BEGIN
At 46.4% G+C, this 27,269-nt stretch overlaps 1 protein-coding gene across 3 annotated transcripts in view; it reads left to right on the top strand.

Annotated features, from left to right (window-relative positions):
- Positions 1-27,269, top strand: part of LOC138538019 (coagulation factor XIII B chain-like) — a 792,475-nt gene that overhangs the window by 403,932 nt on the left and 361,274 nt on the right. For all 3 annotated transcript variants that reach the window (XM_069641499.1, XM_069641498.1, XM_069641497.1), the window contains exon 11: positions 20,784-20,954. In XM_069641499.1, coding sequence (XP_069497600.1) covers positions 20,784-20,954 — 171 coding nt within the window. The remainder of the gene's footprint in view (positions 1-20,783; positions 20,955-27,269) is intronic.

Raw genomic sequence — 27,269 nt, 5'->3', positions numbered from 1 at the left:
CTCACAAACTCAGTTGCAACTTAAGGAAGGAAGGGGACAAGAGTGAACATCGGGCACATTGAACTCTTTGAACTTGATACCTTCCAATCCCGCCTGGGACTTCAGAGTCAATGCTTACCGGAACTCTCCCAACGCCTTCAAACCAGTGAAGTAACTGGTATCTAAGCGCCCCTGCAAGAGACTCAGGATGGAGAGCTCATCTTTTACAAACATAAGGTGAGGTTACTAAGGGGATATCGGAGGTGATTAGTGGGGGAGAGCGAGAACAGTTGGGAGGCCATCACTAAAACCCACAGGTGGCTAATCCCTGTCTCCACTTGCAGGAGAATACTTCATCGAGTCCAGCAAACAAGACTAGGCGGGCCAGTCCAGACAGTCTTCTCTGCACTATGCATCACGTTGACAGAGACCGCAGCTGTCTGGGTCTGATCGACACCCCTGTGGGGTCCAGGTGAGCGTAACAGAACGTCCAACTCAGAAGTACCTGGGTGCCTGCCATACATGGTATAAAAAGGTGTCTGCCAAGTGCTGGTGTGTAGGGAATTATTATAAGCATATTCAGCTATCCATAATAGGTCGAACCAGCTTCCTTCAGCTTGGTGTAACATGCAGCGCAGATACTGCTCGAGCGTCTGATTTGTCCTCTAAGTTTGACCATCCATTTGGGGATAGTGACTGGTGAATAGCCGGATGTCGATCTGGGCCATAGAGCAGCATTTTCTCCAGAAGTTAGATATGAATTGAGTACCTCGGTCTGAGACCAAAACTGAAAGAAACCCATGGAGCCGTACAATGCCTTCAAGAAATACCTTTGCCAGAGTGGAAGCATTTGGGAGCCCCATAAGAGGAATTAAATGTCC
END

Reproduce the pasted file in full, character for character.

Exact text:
At 46.4% G+C, this 27,269-nt stretch overlaps 1 protein-coding gene across 3 annotated transcripts in view; it reads left to right on the top strand.

Annotated features, from left to right (window-relative positions):
- Positions 1-27,269, top strand: part of LOC138538019 (coagulation factor XIII B chain-like) — a 792,475-nt gene that overhangs the window by 403,932 nt on the left and 361,274 nt on the right. For all 3 annotated transcript variants that reach the window (XM_069641499.1, XM_069641498.1, XM_069641497.1), the window contains exon 11: positions 20,784-20,954. In XM_069641499.1, coding sequence (XP_069497600.1) covers positions 20,784-20,954 — 171 coding nt within the window. The remainder of the gene's footprint in view (positions 1-20,783; positions 20,955-27,269) is intronic.

Raw genomic sequence — 27,269 nt, 5'->3', positions numbered from 1 at the left:
CTCACAAACTCAGTTGCAACTTAAGGAAGGAAGGGGACAAGAGTGAACATCGGGCACATTGAACTCTTTGAACTTGATACCTTCCAATCCCGCCTGGGACTTCAGAGTCAATGCTTACCGGAACTCTCCCAACGCCTTCAAACCAGTGAAGTAACTGGTATCTAAGCGCCCCTGCAAGAGACTCAGGATGGAGAGCTCATCTTTTACAAACATAAGGTGAGGTTACTAAGGGGATATCGGAGGTGATTAGTGGGGGAGAGCGAGAACAGTTGGGAGGCCATCACTAAAACCCACAGGTGGCTAATCCCTGTCTCCACTTGCAGGAGAATACTTCATCGAGTCCAGCAAACAAGACTAGGCGGGCCAGTCCAGACAGTCTTCTCTGCACTATGCATCACGTTGACAGAGACCGCAGCTGTCTGGGTCTGATCGACACCCCTGTGGGGTCCAGGTGAGCGTAACAGAACGTCCAACTCAGAAGTACCTGGGTGCCTGCCATACATGGTATAAAAAGGTGTCTGCCAAGTGCTGGTGTGTAGGGAATTATTATAAGCATATTCAGCTATCCATAATAGGTCGAACCAGCTTCCTTCAGCTTGGTGTAACATGCAGCGCAGATACTGCTCGAGCGTCTGATTTGTCCTCTAAGTTTGACCATCCATTTGGGGATAGTGACTGGTGAATAGCCGGATGTCGATCTGGGCCATAGAGCAGCATTTTCTCCAGAAGTTAGATATGAATTGAGTACCTCGGTCTGAGACCAAAACTGAAAGAAACCCATGGAGCCGTACAATGCCTTCAAGAAATACCTTTGCCAGAGTGGAAGCATTTGGGAGCCCCATAAGAGGAATTAAATGTCC